Beeman teaches an algebra class at the high school that is simultaneously broadcast to 15 advanced eighth-graders in the middle school. "All of them can see everything in the classroom, [such as] the electronic chalkboard or if I show a video," Beeman said. "It's great for the eighth-graders who are more advanced because they already have high school credits toward graduation."

Beeman avoids letting technology take the personal touch out of her lessons alternating her time between the high school and the middle school classroom. "The technology can take the personality out of it if you're not careful," she said. "Like television, if you don't see the person live, it becomes very distant."

A+ for Homework

The PowerVault-based database serves as the linchpin of the Western Heights project.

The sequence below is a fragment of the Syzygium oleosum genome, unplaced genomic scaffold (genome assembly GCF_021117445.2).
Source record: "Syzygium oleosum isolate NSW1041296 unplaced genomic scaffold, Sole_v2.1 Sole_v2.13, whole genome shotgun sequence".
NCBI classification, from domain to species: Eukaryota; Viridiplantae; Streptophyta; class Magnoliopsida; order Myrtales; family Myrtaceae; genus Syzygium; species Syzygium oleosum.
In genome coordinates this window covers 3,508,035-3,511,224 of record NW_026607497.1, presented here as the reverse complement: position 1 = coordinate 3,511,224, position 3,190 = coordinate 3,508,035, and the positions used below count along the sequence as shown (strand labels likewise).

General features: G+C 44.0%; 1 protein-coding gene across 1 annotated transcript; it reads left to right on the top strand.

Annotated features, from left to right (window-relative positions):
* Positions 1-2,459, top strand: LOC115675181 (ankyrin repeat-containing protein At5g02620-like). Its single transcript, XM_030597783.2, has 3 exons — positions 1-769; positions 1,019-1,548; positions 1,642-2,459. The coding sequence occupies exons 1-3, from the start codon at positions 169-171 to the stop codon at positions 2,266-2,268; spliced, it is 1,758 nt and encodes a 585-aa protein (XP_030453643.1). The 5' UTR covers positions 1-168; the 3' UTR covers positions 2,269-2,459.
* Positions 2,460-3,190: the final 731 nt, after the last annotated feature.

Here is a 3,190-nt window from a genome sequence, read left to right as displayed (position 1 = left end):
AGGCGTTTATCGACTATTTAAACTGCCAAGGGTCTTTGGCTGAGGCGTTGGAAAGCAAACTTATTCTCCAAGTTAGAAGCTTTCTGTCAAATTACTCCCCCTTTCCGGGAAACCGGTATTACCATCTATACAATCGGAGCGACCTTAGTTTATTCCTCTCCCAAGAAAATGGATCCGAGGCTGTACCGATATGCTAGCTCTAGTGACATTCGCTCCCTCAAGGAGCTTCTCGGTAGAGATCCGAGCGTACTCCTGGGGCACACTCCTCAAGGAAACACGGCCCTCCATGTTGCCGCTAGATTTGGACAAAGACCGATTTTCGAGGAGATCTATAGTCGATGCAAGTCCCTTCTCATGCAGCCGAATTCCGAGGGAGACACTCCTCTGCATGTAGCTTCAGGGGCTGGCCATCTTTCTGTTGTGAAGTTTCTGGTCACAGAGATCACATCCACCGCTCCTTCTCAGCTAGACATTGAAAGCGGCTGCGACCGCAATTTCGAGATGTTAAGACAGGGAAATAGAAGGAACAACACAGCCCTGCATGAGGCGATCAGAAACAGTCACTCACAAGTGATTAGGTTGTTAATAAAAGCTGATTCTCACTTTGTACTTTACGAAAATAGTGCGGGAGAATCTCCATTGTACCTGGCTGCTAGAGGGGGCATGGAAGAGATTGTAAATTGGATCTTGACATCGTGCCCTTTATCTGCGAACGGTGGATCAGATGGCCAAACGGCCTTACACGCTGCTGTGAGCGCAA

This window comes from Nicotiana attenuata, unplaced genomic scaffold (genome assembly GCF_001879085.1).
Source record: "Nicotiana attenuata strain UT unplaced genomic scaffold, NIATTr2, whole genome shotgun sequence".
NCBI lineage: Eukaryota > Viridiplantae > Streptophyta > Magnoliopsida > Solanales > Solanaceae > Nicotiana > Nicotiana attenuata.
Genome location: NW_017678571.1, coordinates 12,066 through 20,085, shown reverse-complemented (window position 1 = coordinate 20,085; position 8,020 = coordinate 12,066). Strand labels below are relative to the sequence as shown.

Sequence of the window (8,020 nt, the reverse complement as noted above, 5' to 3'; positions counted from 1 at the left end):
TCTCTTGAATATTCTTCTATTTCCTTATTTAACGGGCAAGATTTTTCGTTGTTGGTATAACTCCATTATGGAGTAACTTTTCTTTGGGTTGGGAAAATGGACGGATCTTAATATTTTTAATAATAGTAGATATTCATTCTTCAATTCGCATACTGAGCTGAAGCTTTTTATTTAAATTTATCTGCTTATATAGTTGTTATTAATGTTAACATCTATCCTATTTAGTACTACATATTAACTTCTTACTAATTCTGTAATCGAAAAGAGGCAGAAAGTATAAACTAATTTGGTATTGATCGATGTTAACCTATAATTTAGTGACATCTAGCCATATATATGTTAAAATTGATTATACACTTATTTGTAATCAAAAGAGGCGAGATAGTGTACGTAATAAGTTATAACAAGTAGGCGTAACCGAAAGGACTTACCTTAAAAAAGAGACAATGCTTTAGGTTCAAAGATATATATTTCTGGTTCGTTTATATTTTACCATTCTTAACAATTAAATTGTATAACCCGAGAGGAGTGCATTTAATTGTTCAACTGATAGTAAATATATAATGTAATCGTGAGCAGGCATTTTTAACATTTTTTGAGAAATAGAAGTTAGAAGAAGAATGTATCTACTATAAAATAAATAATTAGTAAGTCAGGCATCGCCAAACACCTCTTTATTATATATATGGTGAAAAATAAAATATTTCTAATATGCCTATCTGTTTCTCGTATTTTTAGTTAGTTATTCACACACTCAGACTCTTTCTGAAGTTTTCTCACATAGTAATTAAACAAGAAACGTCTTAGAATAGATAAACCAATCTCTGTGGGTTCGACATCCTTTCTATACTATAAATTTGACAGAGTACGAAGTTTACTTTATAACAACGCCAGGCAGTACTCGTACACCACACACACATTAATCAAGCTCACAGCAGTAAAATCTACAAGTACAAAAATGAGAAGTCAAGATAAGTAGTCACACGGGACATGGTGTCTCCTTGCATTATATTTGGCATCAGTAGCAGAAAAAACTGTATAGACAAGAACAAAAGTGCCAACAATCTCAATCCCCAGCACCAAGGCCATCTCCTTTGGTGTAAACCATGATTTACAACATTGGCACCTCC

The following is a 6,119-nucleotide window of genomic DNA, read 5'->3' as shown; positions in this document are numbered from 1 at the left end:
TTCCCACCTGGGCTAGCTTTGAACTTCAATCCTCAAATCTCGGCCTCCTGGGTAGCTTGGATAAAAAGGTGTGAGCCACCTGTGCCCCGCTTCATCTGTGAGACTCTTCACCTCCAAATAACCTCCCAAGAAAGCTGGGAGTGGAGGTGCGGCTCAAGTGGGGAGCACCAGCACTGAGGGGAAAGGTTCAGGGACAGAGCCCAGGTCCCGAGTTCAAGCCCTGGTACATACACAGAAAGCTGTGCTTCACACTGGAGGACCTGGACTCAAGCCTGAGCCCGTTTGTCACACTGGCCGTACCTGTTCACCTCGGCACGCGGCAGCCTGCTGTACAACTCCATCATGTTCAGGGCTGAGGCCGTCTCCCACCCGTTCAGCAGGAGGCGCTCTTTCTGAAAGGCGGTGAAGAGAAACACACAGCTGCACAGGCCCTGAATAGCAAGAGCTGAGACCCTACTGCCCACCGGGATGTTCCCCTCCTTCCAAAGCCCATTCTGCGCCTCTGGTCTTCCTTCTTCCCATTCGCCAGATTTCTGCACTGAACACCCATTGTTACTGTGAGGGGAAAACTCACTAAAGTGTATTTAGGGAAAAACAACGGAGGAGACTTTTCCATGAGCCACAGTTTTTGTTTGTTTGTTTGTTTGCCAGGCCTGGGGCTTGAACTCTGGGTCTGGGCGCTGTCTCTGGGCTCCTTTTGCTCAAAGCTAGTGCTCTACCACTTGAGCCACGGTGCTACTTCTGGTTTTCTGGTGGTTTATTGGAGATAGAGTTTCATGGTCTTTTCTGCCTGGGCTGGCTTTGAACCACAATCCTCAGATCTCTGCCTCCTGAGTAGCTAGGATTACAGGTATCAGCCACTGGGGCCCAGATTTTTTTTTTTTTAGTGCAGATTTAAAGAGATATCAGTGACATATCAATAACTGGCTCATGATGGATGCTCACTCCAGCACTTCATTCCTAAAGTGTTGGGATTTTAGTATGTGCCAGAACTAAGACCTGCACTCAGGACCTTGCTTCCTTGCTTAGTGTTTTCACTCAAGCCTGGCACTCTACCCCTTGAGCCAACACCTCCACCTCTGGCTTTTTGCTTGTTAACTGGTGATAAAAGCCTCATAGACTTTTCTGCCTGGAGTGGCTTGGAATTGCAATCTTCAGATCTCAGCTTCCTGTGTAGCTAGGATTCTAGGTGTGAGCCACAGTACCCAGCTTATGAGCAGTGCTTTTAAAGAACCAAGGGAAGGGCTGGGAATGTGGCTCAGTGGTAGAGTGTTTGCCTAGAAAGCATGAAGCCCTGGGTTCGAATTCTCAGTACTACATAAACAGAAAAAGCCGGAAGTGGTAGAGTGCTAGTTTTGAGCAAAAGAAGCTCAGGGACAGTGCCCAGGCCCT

The system hosts interactive "courseware" developed by the teachers and technical staff. These lessons, which involve text, graphics and video, can be broadcast to students as part of a videoconference session, or students can access individual lessons over the Internet. The server also houses e-mail accounts and acts as a print server for the entire network.

Before receiving E-Rate funding, the district thought it would be unable to afford the PowerVault system. That's because officials determined teachers would need 20G to 40G to store just one course that included text and graphics. Extrapolating those numbers to include all teachers, school officials realized they required an immense amount of storage space.

"We were looking to be able to have enough storage to hold more than 150 courses, and we didn't have the revenue [through the bond issues] to make that kind of purchase," Kitchens said.

Kitchens said it took 18 months from planning through implementation to get the storage databases online, including six months spent delving into the E-Rate application process alone. But, "it was well worth the time and effort," he said.